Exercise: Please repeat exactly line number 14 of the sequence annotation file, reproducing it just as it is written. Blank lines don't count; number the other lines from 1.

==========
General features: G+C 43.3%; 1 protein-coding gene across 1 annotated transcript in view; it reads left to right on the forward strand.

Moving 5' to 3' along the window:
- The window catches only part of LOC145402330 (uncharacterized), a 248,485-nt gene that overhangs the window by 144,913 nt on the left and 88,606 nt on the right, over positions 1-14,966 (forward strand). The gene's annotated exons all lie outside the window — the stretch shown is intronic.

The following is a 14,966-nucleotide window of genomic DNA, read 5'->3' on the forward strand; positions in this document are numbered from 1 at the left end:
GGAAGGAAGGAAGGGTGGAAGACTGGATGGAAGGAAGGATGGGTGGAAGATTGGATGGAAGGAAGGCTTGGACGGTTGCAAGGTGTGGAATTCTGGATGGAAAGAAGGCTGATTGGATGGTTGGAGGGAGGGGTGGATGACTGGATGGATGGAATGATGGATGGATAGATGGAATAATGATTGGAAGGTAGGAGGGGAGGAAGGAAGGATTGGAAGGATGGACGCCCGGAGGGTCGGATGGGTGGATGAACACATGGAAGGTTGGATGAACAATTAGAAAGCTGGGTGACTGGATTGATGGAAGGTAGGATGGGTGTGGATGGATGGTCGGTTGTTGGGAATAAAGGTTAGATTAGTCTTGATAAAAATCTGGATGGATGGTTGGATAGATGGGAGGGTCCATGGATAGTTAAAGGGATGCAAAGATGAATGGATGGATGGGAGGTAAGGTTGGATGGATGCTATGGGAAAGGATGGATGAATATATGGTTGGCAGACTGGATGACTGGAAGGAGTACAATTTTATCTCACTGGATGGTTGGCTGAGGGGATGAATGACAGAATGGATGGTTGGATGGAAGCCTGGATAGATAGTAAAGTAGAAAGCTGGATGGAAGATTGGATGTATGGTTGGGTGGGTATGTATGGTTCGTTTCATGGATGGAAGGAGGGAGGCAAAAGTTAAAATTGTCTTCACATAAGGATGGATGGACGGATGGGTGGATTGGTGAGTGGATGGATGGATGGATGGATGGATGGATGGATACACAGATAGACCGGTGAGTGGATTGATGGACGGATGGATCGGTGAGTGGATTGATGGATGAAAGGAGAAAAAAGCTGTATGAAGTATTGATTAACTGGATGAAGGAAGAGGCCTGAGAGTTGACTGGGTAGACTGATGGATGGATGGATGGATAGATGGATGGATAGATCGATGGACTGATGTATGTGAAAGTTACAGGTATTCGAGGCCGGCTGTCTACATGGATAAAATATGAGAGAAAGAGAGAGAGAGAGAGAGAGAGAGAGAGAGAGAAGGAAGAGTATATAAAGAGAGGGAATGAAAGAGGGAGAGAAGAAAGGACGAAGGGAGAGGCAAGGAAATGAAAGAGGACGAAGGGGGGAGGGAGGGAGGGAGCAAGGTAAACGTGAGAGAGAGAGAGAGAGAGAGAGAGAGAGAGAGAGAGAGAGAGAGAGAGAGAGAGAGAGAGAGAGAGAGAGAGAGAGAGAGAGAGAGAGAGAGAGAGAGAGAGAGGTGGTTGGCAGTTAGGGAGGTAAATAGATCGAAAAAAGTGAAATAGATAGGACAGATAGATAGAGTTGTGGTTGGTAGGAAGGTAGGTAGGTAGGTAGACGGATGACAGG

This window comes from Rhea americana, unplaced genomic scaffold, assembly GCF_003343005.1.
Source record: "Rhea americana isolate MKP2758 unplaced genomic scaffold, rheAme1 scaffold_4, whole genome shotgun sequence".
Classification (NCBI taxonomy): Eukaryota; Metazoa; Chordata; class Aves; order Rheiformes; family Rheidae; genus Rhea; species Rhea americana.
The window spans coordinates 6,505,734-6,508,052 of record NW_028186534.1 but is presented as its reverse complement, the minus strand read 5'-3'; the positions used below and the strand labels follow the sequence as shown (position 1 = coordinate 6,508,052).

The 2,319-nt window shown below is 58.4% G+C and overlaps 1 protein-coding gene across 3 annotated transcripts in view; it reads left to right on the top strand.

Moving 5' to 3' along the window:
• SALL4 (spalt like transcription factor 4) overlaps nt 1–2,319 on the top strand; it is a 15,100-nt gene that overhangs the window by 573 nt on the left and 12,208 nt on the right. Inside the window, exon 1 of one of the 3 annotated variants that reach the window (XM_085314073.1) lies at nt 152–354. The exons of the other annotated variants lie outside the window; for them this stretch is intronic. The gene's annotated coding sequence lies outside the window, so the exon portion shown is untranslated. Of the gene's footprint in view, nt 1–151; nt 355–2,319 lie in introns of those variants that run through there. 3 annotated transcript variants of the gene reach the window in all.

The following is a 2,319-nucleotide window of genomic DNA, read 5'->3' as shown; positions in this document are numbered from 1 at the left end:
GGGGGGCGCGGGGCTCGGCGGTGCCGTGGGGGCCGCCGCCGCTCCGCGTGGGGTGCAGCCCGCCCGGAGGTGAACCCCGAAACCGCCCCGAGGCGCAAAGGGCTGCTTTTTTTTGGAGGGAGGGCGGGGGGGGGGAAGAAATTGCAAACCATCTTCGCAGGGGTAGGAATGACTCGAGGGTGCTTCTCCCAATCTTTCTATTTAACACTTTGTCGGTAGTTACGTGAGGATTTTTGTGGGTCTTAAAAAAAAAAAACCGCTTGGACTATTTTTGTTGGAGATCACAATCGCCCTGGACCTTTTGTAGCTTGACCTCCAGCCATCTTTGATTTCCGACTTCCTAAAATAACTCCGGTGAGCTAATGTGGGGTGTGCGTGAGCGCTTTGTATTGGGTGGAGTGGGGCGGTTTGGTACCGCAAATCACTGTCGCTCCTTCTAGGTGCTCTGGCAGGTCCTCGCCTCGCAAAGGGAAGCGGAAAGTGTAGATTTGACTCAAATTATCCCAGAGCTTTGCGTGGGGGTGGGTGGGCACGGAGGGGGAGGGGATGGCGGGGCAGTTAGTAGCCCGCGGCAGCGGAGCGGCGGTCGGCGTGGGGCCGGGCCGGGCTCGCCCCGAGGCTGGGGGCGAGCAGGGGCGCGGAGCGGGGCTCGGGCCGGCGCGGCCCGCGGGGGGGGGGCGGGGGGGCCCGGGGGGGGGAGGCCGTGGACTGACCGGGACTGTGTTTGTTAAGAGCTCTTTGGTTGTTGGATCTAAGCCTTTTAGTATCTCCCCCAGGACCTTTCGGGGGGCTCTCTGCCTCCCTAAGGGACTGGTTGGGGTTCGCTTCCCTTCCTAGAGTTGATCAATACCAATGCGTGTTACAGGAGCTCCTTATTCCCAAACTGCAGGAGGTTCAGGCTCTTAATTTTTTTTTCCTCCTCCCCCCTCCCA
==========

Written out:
GGGGGGCGCGGGGCTCGGCGGTGCCGTGGGGGCCGCCGCCGCTCCGCGTGGGGTGCAGCCCGCCCGGAGGTGAACCCCGAAACCGCCCCGAGGCGCAAAGGGCTGCTTTTTTTTGGAGGGAGGGCGGGGGGGGGGAAGAAATTGCAAACCATCTTCGCAGGGGTAGGAATGACTCGAGGGTGCTTCTCCCAATCTTTCTATTTAACACTTTGTCGGTAGTTACGTGAGGATTTTTGTGGGTCTTAAAAAAAAAAAACCGCTTGGACTATTTTTGTTGGAGATCACAATCGCCCTGGACCTTTTGTAGCTTGACCTCCAGCCATCTTTGATTTCCGACTTCCTAAAATAACTCCGGTGAGCTAATGTGGGGTGTGCGTGAGCGCTTTGTATTGGGTGGAGTGGGGCGGTTTGGTACCGCAAATCACTGTCGCTCCTTCTAGGTGCTCTGGCAGGTCCTCGCCTCGCAAAGGGAAGCGGAAAGTGTAGATTTGACTCAAATTATCCCAGAGCTTTGCGTGGGGGTGGGTGGGCACGGAGGGGGAGGGGATGGCGGGGCAGTTAGTAGCCCGCGGCAGCGGAGCGGCGGTCGGCGTGGGGCCGGGCCGGGCTCGCCCCGAGGCTGGGGGCGAGCAGGGGCGCGGAGCGGGGCTCGGGCCGGCGCGGCCCGCGGGGGGGGGGCGGGGGGGCCCGGGGGGGGGAGGCCGTGGACTGACCGGGACTGTGTTTGTTAAGAGCTCTTTGGTTGTTGGATCTAAGCCTTTTAGTATCTCCCCCAGGACCTTTCGGGGGGCTCTCTGCCTCCCTAAGGGACTGGTTGGGGTTCGCTTCCCTTCCTAGAGTTGATCAATACCAATGCGTGTTACAGGAGCTCCTTATTCCCAAACTGCAGGAGGTTCAGGCTCTTAATTTTTTTTTCCTCCTCCCCCCTCCCA